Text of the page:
Steven Yoder writes about business, real estate and criminal justice. His work appears in Vice, The American Prospect, Pacific Standard Magazine, Mic.com and elsewhere.Read more at www.stevenyoder.net. On Twitter @syodertweets.
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The Big Squeeze on Small Credit Unions
They may be on the verge of extinction
On a hot, sunny morning last fall, 69-year-old retiree Pamela Chappell of Citrus Heights hit rock bottom. She was scraping by on Social Security checks and a tiny pension while paying for medication to treat her lymphedema, a painful swelling in her legs. Then she got a letter from the IRS warning her that it was about to empty her savings account of $8,000 — every dollar she had — for back taxes.
It Runs in the Family
How nepotism turns good business into bad blood
Left unchecked, underachievers can drag down an entire team’s performance, and that goes double when the problem staffer is family.
Don’t Let Your Business Die With You
Why your company should consider key-man insurance in 2014
Small businesses that bloom usually succeed by filling a niche that no one else can, offering unique skills, personal service or a killer product. But they also often depend on the know-how of one or a few irreplaceable people. If tragedy strikes them, it can take down the whole firm.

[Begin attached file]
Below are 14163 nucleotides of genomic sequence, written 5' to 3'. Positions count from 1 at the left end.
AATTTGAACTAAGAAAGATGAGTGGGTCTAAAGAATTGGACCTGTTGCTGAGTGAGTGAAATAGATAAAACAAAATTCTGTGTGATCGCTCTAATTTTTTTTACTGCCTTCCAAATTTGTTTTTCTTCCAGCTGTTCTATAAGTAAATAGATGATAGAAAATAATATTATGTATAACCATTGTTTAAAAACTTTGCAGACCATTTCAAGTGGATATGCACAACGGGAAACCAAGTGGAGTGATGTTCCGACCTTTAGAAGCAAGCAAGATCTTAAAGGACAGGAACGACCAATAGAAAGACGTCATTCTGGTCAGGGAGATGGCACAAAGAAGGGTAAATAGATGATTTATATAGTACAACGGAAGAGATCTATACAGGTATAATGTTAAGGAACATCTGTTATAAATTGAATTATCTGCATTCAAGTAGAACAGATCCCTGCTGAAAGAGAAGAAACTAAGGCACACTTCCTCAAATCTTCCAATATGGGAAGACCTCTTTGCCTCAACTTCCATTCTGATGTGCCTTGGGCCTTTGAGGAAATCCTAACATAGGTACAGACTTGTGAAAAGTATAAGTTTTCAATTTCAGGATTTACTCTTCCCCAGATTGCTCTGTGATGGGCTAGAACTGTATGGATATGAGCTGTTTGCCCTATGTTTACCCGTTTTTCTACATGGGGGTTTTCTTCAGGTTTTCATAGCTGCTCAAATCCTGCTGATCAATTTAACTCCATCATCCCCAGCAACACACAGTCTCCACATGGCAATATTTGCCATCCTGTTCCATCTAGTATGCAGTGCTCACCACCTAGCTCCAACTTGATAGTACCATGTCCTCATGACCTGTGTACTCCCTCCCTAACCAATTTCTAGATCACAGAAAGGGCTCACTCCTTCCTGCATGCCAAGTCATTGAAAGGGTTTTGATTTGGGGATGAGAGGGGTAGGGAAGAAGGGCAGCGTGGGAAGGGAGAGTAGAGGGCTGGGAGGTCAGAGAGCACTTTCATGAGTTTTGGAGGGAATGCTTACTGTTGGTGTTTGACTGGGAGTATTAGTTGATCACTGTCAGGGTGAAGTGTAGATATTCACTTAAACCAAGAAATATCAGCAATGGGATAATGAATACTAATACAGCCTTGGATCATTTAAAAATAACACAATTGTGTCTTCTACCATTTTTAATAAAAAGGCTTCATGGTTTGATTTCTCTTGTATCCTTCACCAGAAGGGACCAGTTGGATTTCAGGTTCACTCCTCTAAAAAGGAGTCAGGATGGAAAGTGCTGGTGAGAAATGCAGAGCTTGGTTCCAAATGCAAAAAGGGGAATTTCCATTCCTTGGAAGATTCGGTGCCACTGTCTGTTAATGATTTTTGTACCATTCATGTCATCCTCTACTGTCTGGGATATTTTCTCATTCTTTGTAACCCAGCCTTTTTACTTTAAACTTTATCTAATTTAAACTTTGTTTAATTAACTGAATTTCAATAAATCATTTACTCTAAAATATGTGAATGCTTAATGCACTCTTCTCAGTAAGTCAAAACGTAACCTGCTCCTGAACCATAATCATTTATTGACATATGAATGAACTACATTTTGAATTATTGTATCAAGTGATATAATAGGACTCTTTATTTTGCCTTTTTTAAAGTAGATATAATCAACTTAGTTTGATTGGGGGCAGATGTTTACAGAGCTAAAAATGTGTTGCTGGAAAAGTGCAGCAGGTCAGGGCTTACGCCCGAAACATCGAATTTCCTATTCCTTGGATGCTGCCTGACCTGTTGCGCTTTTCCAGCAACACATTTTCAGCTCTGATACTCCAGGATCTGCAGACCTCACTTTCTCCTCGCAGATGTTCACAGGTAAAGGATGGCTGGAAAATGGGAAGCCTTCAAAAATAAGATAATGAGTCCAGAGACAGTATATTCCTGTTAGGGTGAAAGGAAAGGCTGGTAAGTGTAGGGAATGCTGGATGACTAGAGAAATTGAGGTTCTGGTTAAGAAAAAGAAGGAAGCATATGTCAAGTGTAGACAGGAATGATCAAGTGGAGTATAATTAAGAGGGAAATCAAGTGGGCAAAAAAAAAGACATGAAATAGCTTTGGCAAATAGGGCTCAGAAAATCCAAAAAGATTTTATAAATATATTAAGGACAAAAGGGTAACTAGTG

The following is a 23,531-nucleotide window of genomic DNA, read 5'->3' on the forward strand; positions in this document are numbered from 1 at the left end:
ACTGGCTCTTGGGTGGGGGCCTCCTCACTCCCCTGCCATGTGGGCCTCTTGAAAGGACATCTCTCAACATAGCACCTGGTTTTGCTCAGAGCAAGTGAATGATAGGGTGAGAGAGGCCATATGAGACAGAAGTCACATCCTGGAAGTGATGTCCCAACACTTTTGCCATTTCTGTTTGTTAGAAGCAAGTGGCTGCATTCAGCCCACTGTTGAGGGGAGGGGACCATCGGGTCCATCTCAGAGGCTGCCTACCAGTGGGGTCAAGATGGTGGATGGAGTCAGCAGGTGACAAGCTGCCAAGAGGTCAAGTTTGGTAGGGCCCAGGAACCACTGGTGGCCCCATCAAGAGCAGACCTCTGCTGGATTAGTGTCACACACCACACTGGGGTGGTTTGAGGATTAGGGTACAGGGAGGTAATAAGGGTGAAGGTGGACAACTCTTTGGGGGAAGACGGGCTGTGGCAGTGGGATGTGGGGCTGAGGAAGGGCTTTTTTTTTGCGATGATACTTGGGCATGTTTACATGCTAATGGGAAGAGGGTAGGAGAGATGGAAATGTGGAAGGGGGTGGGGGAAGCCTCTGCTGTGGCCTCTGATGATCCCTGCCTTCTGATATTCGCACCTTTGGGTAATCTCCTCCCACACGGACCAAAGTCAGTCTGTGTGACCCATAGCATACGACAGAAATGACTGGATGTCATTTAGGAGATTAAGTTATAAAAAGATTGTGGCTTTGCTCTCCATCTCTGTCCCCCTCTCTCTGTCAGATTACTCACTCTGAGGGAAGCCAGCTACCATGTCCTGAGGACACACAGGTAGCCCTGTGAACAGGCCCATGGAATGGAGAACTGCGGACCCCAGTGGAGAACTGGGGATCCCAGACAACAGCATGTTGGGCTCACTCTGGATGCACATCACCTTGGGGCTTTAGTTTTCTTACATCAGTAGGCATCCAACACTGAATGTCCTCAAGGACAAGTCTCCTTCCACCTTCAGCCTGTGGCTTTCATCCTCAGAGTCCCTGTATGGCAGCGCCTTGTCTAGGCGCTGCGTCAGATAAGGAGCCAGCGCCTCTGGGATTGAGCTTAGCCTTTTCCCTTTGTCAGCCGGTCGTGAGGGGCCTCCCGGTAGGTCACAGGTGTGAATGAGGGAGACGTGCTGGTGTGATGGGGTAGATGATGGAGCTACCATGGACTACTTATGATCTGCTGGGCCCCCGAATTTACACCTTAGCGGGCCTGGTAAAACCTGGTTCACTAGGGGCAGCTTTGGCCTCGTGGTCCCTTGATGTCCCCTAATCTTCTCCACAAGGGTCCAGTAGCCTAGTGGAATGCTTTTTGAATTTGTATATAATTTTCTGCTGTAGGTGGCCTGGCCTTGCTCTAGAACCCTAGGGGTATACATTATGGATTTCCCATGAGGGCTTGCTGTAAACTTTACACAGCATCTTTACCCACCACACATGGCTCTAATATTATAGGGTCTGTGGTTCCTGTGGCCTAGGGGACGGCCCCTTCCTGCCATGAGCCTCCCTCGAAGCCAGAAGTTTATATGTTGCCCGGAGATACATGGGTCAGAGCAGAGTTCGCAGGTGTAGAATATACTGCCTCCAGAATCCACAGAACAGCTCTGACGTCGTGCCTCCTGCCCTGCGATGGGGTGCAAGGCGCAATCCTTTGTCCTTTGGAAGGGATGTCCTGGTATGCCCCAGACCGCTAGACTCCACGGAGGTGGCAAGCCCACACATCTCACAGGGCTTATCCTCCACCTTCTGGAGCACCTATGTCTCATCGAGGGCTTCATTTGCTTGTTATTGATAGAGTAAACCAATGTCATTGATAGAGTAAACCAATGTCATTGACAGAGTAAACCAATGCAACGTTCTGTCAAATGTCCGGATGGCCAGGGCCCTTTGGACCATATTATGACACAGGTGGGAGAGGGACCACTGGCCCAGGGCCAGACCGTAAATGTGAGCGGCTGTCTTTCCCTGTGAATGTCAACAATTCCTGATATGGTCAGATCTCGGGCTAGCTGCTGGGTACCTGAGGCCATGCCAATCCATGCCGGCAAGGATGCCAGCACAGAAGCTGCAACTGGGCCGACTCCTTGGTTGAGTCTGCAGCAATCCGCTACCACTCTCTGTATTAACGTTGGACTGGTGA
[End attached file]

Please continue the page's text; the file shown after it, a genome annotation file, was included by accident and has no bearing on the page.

In the event of flood, area hospitals are at risk
In the hours before Hurricane Sandy hit New York last year, the country’s oldest public hospital thought it was ready.
A mission statement for your money could save millions
Michelle Christison knows what successful family communication looks like when it comes to wealth transfer issues. A potential client approached her with a problem — she had money she didn’t need.
Welcome to the Neighborhood
Today’s first-time homebuyers are street-smart and budget-conscious
Call them the face of the new frugal. Erica Rhyne-Christensen and fiancé Bryant Giorgi, both 27, don’t vacation much. They hardly eat out. Until recently, they rented rooms in a group house for $400 a month each instead of getting solo apartments, and they didn’t have TV.
Bad Reasons to Buy
Home-ownership isn't for everyone
For all the tales of woe during the real estate downturn, many new homeowners see their purchase as a good move. Debbie Grose, a financial advisor at Lighthouse Financial Planning in Folsom, helped 32-year-old talent acquisition manager Pranav Damle and his wife walk through their decision to buy a 3-bedroom, 2-bath house in Folsom last year.
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